(1) Master Production Schedule - a complete list of the volume and due dates of all expected product sales

(2) Inventory record file - a record of current stocks

(3) BoM file - design information relating products to components, usually expressed in hierarchical form

(4) Lead times - prediction of how long it will take to complete each task

(5) Lot sizing rules - to determine the size of batch to be ordered


How is a BoM used in MRP calculations? [10%]
(2013 Q2)

The knowledge of MPS (Master Production Schedule) and the BoM allows "explosion of requirements" for each components and each raw material item. The BoM enables a structure for the MRP calculation to be put into place.


Describe the limitations of MRP [~20%]

(2013 Q2)

(1) Takes no account of available machine/production capacity

(2) No feedback: having issued the plan, it is assumed that it will work (this can be guaranteed by re-calculating the schedule often to account for the current position)

(3) The accuracy of the data provided, including sales forecasting data, cannot be
guaranteed. Keeping accurate records of inventory - both stock and in-process is
notoriously difficult.

(4) Any delay in any component prior to an assembly operation will prevent completion of assembly - so shortages always deny the master production schedule.

(5) MRP pushes production – production is not triggered by specific orders


Describe what is meant by closed-loop MRP ( ?not in lectures)

Closed-loop MRP attempts to apply corrections to the standard MRP calculation to enable checks against long, medium and short-term capacity plans (see diagram in crib)


State Little's Law and describe its relevance to inventory and production planning. [20%]

(2012 Q2)

Little's Law gives a simple relation between inventory and lead-time. Assuming steady state:

I = rT

I = number of items of inventory in a system (units)
r = production rate at which items arrive/leave (units/ unit time)
T = lead time a job spends in the system (unit time)

I determines the minimum pipeline stock needed to keep the factory operating at the required production rate for a particular job. Littles Law thus directly sets min. inventory and is implicitly critical in planning capacity of a factory.

(NB inventory is a cause, not an effect. To cut WIP inventory down, processing lead-time should be reduced.)


Outline the key differences between "push" and "pull" scheduling [20%]

(2012 Q2)

"Pull" system:
Uses the customer demand to trigger replenishment.
- An autonomous system that purely works by replenishing goods that have been consumed by the preceding process.
- The demand signal is the only trigger for production, not forecasts or centrally planned work orders.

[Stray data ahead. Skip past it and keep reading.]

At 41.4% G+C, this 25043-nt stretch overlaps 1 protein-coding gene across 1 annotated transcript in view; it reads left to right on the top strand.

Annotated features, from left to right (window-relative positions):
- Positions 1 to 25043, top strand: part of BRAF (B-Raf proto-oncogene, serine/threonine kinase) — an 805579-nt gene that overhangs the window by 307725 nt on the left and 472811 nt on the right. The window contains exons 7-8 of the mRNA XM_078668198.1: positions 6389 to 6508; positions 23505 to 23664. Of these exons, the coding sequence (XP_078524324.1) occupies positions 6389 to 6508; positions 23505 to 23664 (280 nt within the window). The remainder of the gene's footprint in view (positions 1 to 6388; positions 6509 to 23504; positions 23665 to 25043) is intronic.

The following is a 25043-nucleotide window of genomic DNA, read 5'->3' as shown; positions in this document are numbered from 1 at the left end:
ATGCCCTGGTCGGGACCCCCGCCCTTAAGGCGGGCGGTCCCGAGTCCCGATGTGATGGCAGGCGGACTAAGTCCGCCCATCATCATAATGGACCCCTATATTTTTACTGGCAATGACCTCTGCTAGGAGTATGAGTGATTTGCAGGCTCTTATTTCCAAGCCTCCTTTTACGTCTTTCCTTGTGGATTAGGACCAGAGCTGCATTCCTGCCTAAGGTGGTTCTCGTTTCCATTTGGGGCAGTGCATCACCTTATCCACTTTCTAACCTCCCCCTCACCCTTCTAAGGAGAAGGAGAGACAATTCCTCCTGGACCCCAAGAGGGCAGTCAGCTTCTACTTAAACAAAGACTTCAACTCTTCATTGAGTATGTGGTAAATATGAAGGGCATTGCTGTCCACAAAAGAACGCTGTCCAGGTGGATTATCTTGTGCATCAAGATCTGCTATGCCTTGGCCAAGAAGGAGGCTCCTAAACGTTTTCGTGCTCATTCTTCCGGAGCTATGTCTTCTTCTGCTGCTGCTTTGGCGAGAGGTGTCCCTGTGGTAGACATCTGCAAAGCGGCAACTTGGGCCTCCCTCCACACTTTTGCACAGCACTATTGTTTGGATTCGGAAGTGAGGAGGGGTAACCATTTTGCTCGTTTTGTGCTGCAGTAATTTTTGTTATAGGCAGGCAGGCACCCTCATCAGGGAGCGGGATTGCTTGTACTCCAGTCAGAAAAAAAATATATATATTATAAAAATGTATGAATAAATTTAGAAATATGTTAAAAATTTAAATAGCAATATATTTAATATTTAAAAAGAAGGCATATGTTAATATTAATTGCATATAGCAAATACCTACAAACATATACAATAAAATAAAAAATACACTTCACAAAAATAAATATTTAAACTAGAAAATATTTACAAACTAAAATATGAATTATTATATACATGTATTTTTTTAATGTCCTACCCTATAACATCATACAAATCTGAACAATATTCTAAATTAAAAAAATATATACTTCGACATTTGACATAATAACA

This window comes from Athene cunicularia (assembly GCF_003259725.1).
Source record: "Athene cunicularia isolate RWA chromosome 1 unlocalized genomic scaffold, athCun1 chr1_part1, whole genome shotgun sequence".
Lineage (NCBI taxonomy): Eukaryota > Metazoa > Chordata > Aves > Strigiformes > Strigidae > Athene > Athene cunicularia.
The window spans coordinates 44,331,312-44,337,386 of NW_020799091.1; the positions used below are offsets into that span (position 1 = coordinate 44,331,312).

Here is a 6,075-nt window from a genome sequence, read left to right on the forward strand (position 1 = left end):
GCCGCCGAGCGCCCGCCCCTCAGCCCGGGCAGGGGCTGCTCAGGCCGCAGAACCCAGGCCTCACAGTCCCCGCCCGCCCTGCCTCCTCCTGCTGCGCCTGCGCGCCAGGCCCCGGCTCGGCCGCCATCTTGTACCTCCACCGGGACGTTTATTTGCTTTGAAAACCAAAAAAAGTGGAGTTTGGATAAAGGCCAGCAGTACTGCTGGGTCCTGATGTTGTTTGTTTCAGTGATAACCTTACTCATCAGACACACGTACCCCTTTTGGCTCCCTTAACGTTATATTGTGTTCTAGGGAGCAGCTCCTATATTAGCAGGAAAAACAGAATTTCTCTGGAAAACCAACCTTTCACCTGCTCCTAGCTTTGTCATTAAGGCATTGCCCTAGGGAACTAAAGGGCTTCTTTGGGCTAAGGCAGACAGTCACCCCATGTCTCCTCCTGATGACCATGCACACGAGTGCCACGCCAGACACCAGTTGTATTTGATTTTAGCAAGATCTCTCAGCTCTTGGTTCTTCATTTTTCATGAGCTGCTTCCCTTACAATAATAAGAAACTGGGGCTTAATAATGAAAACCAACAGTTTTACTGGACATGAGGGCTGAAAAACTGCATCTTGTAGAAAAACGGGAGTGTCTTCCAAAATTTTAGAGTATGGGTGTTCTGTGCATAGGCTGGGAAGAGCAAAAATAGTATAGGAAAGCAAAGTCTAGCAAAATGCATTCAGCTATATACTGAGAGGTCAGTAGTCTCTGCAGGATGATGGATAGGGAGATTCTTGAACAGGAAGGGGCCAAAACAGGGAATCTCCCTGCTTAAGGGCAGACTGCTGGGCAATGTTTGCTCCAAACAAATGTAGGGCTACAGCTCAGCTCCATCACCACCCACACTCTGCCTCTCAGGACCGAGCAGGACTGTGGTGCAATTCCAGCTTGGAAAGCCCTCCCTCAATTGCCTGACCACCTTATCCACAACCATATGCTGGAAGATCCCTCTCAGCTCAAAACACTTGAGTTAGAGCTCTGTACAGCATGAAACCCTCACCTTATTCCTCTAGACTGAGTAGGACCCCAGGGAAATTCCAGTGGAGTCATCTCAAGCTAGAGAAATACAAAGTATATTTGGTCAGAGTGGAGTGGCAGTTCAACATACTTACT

- This signal is conveyed by a "kanban", e.g. an empty bin, card or electronic signal

"Push" system:
- Production is planned centrally using a Master Production Schedule (MPS)
- This generally comprises a combination of actual customer orders and forecases
- Based on the MPS and standard routing and lead-time data, work orders are centrally issued that "push" the material towards the customer end

The key differences are thus:
(1) What triggers the replenishment
(2) What information the "schedule" is based on


What is the role of inventory in a pull-scheduled production system? [10%]

(2012 Q2)

In a "pull" system inventory buffers are needed to convey the pull signal from a downstream process to an upstream process.

Essentially the process needs some small buffers "to pull from", in order to convey the replenishment signal upstream

A kanban supermarket is a
typical example of inventory in a pull system.


What is the role of inventory in a push-scheduled production system? [10%]

(2012 Q2)

In a "push" system, production is scheduled according to a Master Production Schedule

The MPS generally is a combination of actual orders and forecast orders, thus the
main function of inventory in a push system is to buffer against any forecast errors.

Also, as production orders are based on fixed lead-times, WIP inventory between processes
exists as actual lead-times will vary from those set in the planning system.


What are the financial implications of holding inventory? [20%]

(2012 Q2)

(1) Inventory leads to a working capital requirement (since inventory is WC)

(2) Inventory increases operating expenses due to holding and handling costs

(3) Obsolescence, decay/quality degradation and depreciation are further inventory-related

(4) Returned products incur further handling costs

(5) Inventory can be used to alter price, e.g. "flooding" the market with product to drive competitors out of the market (dumping), or inventory can be held back in order
to restrict supply and keep prices high (De Beers).